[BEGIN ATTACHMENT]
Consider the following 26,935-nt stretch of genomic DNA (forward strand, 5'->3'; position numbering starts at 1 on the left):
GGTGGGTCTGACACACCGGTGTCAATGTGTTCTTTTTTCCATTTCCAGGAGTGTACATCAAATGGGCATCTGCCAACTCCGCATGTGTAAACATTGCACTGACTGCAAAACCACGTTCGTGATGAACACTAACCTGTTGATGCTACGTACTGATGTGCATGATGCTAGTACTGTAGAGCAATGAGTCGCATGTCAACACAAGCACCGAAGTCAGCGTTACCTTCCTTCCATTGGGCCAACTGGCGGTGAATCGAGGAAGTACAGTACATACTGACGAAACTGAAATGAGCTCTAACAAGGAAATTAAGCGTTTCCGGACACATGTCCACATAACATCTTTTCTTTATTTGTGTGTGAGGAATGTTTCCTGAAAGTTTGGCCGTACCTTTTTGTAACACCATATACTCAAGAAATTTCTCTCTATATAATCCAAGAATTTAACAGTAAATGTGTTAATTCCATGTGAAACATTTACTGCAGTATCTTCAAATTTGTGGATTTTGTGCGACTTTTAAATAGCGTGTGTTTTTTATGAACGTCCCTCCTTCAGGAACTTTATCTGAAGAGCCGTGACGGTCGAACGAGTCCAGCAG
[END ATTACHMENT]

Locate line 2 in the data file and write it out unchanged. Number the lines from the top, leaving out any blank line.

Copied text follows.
GGTGGGTCTGACACACCGGTGTCAATGTGTTCTTTTTTCCATTTCCAGGAGTGTACATCAAATGGGCATCTGCCAACTCCGCATGTGTAAACATTGCACTGACTGCAAAACCACGTTCGTGATGAACACTAACCTGTTGATGCTACGTACTGATGTGCATGATGCTAGTACTGTAGAGCAATGAGTCGCATGTCAACACAAGCACCGAAGTCAGCGTTACCTTCCTTCCATTGGGCCAACTGGCGGTGAATCGAGGAAGTACAGTACATACTGACGAAACTGAAATGAGCTCTAACAAGGAAATTAAGCGTTTCCGGACACATGTCCACATAACATCTTTTCTTTATTTGTGTGTGAGGAATGTTTCCTGAAAGTTTGGCCGTACCTTTTTGTAACACCATATACTCAAGAAATTTCTCTCTATATAATCCAAGAATTTAACAGTAAATGTGTTAATTCCATGTGAAACATTTACTGCAGTATCTTCAAATTTGTGGATTTTGTGCGACTTTTAAATAGCGTGTGTTTTTTATGAACGTCCCTCCTTCAGGAACTTTATCTGAAGAGCCGTGACGGTCGAACGAGTCCAGCAG